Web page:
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Adjustable Rate Mortgage (ARM) Loans

April 20, 2016 | 1 minute read

If you’re not buying your “forever home,” you could take advantage of lower rates for the shorter term.

Not everyone plans to be in their home for 30 years or more. An Adjustable Rate Mortgage (ARM) loan is most often used for homebuyers who don’t plan on staying in the home for the long haul and want a lower rate during the first few years of the loan. An ARM refinance can also be a tool for existing homeowners looking to move up in the near future. There are many reasons an ARM loan may be the right fit for you, but it’s important you fully understand how they work. I’m here to help you understand all your options so you can make an informed decision.

Getting to Know the ARM Loan

Fixed-Rate For Initial Term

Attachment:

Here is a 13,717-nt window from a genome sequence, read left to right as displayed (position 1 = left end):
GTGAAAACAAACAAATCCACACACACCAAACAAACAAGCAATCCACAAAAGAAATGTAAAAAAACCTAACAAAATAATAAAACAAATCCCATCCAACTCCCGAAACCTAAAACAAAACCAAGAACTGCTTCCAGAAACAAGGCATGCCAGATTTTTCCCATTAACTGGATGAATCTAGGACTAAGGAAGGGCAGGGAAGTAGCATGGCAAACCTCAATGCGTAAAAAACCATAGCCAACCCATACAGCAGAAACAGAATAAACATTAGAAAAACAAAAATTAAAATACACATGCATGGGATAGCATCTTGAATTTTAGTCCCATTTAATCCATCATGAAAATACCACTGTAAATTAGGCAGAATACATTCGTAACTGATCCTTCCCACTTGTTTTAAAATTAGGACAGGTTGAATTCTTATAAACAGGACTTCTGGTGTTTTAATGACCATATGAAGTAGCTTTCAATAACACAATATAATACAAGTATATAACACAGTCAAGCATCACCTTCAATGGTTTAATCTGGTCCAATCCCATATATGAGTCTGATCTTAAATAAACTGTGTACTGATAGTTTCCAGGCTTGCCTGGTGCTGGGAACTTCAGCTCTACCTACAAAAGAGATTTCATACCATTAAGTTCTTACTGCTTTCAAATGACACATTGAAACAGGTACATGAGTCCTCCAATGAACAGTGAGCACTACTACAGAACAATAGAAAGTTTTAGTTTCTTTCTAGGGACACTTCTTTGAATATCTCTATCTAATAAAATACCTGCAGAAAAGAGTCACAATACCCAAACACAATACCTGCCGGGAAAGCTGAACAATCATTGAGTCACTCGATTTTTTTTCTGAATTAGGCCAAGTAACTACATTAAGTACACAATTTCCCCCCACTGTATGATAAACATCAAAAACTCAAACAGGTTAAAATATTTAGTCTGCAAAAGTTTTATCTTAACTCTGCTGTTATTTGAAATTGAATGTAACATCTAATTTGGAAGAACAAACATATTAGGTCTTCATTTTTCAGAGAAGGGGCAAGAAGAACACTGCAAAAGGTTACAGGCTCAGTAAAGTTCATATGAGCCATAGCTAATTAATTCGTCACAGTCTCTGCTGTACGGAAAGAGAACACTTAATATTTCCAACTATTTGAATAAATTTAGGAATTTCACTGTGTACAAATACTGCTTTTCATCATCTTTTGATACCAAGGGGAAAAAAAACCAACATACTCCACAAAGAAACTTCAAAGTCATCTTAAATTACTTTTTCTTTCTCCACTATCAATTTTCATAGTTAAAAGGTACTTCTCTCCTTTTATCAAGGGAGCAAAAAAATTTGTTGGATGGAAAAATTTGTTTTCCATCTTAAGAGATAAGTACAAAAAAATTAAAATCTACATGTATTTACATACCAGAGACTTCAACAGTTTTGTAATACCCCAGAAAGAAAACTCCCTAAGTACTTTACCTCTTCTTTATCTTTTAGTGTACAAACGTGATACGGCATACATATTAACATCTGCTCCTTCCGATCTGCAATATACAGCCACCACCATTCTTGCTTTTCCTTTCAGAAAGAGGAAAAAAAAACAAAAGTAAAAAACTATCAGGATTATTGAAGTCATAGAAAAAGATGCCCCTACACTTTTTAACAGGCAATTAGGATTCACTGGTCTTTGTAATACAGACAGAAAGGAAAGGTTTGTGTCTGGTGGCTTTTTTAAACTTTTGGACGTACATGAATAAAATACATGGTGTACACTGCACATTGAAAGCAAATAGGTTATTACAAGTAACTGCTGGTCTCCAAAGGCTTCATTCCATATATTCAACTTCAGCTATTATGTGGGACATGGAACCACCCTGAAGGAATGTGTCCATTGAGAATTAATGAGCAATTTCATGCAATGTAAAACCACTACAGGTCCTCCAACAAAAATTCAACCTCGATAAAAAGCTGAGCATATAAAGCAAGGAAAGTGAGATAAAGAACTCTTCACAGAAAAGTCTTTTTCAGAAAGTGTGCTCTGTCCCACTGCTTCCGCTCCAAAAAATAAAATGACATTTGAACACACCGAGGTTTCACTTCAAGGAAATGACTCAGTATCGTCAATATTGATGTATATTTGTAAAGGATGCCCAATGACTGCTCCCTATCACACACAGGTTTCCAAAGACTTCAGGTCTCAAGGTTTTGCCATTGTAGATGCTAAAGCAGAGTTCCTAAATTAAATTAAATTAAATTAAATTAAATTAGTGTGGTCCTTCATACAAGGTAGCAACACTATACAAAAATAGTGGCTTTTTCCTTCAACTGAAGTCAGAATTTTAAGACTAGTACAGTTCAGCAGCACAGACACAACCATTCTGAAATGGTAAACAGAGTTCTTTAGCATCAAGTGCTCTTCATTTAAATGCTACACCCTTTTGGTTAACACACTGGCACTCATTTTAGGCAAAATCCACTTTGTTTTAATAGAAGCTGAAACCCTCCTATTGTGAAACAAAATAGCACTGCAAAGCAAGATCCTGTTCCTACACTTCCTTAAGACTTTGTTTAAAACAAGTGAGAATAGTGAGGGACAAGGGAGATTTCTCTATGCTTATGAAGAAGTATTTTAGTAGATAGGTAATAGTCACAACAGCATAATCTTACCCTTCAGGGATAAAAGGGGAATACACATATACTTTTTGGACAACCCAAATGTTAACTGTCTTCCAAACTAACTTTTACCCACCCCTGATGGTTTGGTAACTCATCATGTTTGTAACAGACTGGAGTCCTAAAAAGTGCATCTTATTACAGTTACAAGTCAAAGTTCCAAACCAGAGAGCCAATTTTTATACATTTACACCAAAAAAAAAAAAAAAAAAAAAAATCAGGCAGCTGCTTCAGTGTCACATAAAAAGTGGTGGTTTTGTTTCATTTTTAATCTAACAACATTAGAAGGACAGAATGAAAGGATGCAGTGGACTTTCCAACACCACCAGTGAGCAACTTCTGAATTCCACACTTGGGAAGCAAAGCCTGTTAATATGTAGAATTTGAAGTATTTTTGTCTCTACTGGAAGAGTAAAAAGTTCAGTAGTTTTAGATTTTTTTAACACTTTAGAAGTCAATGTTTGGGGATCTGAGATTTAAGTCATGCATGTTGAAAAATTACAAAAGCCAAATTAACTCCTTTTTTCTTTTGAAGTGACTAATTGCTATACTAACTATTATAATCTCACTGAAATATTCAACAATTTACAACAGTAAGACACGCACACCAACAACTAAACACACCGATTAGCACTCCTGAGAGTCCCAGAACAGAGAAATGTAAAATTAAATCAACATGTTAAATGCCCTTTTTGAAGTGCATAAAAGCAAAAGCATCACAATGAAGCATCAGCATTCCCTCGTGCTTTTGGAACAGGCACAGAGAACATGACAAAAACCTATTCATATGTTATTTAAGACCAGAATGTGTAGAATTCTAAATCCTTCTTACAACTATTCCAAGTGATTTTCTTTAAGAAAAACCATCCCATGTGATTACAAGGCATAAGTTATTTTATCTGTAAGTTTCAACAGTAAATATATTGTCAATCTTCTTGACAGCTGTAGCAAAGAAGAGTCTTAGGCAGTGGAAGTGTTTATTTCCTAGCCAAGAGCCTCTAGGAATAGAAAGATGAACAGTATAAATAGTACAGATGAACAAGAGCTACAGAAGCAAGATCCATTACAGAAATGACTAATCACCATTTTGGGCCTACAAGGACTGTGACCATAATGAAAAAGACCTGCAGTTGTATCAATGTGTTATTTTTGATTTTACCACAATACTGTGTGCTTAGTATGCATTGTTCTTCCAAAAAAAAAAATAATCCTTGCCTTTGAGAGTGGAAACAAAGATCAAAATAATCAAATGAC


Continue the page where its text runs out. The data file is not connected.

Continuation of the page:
ARM loans come with a fixed rate for a set amount of time, then reset to an adjustable rate after that time is up. For example, a 5 year ARM will have a fixed rate for the first 5 years. After that, the rate adjusts based on current indexes.

Lower Initial Monthly Payment

Initial ARM interest rates are usually lower than those found on conventional fixed-rate mortgage loans which can result in a lower initial payment. This may help qualified buyers purchase more home with an affordable payment.

Just To Be Clear…

An ARM loan can be a great tool for buyers looking for a lower initial rate & monthly payment. However, we just want to make sure everyone fully understands that after the initial fixed term is over, the rate and monthly payment may go up.

Guiding You Home
Complete our Quick Start Form and we’ll connect you with a loan officer that matches your specific needs. They’ll provide a free consultation and guide you through every step of the loan application process.

Adjustable-Rate Mortgage (ARM) Loan Details

  • A wide variety of terms available
  • Rate is fixed for an initial term, then adjusts after that term is over
  • Purchase & Refinance options
  • Interest rates often lower than conventional fixed-rate mortgage loans
  • Rate and payment may increase after the initial fixed term is over
  • Used most often when buyers intend to sell before the rate resets
  • May be a cheaper alternative to renting
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